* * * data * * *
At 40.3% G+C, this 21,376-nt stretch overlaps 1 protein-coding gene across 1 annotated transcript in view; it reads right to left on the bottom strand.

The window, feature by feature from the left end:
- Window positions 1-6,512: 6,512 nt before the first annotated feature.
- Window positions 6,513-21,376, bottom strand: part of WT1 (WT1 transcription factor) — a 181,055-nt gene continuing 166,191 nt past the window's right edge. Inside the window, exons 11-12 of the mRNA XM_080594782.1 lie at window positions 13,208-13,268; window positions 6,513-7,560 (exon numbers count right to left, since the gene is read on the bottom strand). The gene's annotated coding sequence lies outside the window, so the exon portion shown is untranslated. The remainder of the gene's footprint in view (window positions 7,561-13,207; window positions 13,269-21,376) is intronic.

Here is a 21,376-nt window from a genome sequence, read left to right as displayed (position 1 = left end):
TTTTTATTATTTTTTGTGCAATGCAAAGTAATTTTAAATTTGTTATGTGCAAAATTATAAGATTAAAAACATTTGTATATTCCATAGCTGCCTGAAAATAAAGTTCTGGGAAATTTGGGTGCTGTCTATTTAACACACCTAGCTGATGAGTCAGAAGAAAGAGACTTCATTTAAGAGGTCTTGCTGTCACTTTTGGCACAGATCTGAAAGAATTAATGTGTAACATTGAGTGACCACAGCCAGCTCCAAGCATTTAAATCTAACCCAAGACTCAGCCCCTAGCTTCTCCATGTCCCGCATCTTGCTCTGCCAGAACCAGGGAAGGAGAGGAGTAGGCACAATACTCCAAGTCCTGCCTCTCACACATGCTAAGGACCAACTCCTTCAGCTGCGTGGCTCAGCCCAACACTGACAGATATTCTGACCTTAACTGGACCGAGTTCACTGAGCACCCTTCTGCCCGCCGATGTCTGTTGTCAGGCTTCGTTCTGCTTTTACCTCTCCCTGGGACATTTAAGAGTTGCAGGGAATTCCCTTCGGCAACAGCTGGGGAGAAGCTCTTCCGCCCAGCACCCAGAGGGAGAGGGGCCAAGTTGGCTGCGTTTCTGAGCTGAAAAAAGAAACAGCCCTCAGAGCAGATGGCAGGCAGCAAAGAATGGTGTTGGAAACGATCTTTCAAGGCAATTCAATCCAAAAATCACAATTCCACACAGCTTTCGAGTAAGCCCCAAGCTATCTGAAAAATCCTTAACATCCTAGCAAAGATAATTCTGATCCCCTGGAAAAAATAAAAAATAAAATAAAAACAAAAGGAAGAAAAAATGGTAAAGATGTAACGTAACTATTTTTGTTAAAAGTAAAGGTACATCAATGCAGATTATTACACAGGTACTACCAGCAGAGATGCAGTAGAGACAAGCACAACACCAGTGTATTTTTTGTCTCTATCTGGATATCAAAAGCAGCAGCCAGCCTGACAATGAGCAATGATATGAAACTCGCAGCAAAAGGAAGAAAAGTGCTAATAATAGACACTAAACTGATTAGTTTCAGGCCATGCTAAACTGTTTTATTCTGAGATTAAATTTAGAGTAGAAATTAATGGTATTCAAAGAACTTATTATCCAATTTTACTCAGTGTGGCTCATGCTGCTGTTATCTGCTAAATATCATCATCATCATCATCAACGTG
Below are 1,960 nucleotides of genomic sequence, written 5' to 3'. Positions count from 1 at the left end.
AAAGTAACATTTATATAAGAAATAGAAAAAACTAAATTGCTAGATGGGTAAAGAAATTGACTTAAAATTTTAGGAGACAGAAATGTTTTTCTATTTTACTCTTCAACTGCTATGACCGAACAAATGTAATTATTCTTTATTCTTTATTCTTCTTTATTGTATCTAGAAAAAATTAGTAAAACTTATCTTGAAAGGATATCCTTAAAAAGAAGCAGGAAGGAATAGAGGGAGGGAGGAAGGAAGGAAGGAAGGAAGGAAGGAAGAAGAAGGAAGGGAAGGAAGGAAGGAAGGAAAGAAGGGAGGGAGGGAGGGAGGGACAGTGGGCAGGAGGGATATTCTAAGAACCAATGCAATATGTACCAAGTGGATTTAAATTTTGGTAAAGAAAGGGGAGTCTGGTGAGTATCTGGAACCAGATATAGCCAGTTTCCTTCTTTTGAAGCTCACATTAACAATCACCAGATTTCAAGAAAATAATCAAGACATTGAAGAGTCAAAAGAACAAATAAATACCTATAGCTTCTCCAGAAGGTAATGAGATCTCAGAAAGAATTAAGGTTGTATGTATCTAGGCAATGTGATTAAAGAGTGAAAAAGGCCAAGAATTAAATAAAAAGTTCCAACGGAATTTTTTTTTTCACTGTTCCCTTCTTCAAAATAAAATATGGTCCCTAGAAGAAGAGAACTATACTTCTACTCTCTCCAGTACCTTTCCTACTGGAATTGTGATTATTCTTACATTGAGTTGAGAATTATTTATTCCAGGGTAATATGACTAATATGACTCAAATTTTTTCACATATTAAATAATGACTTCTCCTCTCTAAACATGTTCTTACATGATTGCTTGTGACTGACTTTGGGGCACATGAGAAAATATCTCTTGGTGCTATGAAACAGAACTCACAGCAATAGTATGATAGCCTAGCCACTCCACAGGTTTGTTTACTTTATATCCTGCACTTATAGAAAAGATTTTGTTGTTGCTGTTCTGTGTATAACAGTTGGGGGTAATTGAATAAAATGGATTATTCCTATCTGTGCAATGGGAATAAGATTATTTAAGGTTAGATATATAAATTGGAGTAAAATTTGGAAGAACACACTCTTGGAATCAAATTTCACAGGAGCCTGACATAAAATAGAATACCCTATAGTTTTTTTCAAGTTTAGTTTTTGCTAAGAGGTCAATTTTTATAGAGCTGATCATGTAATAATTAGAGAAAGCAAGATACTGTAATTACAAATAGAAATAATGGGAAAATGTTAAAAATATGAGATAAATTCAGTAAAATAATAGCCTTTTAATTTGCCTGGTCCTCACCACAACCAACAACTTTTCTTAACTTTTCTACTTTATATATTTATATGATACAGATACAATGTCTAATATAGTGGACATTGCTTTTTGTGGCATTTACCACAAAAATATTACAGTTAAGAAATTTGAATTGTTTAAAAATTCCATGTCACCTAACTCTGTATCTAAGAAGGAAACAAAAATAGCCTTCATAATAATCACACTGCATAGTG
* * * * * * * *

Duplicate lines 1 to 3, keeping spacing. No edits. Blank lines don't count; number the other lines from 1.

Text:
At 40.3% G+C, this 21,376-nt stretch overlaps 1 protein-coding gene across 1 annotated transcript in view; it reads right to left on the bottom strand.

The window, feature by feature from the left end:
- Window positions 1-6,512: 6,512 nt before the first annotated feature.